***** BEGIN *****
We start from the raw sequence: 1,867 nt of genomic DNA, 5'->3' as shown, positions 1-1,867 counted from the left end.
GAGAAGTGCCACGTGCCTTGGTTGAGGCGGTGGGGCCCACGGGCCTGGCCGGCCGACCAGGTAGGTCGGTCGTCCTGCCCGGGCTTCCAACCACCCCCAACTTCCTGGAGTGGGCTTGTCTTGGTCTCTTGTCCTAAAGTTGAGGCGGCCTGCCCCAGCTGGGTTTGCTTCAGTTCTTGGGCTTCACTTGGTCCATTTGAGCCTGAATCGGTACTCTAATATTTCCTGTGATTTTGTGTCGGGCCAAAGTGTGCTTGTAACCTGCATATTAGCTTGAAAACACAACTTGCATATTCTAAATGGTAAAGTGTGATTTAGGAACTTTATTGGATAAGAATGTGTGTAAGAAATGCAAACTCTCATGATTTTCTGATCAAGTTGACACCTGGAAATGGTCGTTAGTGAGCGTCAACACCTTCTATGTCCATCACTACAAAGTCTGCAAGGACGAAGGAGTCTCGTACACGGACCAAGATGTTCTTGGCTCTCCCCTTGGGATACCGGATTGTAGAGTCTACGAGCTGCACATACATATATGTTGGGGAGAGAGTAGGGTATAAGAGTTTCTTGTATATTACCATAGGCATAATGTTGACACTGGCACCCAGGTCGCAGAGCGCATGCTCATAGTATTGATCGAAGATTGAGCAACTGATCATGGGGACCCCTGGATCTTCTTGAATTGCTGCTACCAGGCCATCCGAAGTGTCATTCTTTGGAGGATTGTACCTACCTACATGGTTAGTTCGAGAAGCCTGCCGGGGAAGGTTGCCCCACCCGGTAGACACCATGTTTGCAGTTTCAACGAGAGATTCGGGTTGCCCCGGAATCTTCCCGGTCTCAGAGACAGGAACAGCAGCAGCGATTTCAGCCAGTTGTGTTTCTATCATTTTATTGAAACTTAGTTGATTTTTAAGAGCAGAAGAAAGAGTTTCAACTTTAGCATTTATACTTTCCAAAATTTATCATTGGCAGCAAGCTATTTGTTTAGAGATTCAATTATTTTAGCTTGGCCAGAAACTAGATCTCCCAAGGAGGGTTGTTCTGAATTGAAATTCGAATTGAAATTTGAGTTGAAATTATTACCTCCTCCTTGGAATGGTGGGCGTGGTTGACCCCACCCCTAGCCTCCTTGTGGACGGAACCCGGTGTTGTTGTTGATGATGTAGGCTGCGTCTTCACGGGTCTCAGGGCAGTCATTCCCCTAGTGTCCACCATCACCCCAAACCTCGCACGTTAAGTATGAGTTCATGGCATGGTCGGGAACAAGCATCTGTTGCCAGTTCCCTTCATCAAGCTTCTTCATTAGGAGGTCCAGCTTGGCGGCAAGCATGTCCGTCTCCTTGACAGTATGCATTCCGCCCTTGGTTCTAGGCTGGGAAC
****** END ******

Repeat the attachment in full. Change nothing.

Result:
We start from the raw sequence: 1,867 nt of genomic DNA, 5'->3' as shown, positions 1-1,867 counted from the left end.
GAGAAGTGCCACGTGCCTTGGTTGAGGCGGTGGGGCCCACGGGCCTGGCCGGCCGACCAGGTAGGTCGGTCGTCCTGCCCGGGCTTCCAACCACCCCCAACTTCCTGGAGTGGGCTTGTCTTGGTCTCTTGTCCTAAAGTTGAGGCGGCCTGCCCCAGCTGGGTTTGCTTCAGTTCTTGGGCTTCACTTGGTCCATTTGAGCCTGAATCGGTACTCTAATATTTCCTGTGATTTTGTGTCGGGCCAAAGTGTGCTTGTAACCTGCATATTAGCTTGAAAACACAACTTGCATATTCTAAATGGTAAAGTGTGATTTAGGAACTTTATTGGATAAGAATGTGTGTAAGAAATGCAAACTCTCATGATTTTCTGATCAAGTTGACACCTGGAAATGGTCGTTAGTGAGCGTCAACACCTTCTATGTCCATCACTACAAAGTCTGCAAGGACGAAGGAGTCTCGTACACGGACCAAGATGTTCTTGGCTCTCCCCTTGGGATACCGGATTGTAGAGTCTACGAGCTGCACATACATATATGTTGGGGAGAGAGTAGGGTATAAGAGTTTCTTGTATATTACCATAGGCATAATGTTGACACTGGCACCCAGGTCGCAGAGCGCATGCTCATAGTATTGATCGAAGATTGAGCAACTGATCATGGGGACCCCTGGATCTTCTTGAATTGCTGCTACCAGGCCATCCGAAGTGTCATTCTTTGGAGGATTGTACCTACCTACATGGTTAGTTCGAGAAGCCTGCCGGGGAAGGTTGCCCCACCCGGTAGACACCATGTTTGCAGTTTCAACGAGAGATTCGGGTTGCCCCGGAATCTTCCCGGTCTCAGAGACAGGAACAGCAGCAGCGATTTCAGCCAGTTGTGTTTCTATCATTTTATTGAAACTTAGTTGATTTTTAAGAGCAGAAGAAAGAGTTTCAACTTTAGCATTTATACTTTCCAAAATTTATCATTGGCAGCAAGCTATTTGTTTAGAGATTCAATTATTTTAGCTTGGCCAGAAACTAGATCTCCCAAGGAGGGTTGTTCTGAATTGAAATTCGAATTGAAATTTGAGTTGAAATTATTACCTCCTCCTTGGAATGGTGGGCGTGGTTGACCCCACCCCTAGCCTCCTTGTGGACGGAACCCGGTGTTGTTGTTGATGATGTAGGCTGCGTCTTCACGGGTCTCAGGGCAGTCATTCCCCTAGTGTCCACCATCACCCCAAACCTCGCACGTTAAGTATGAGTTCATGGCATGGTCGGGAACAAGCATCTGTTGCCAGTTCCCTTCATCAAGCTTCTTCATTAGGAGGTCCAGCTTGGCGGCAAGCATGTCCGTCTCCTTGACAGTATGCATTCCGCCCTTGGTTCTAGGCTGGGAAC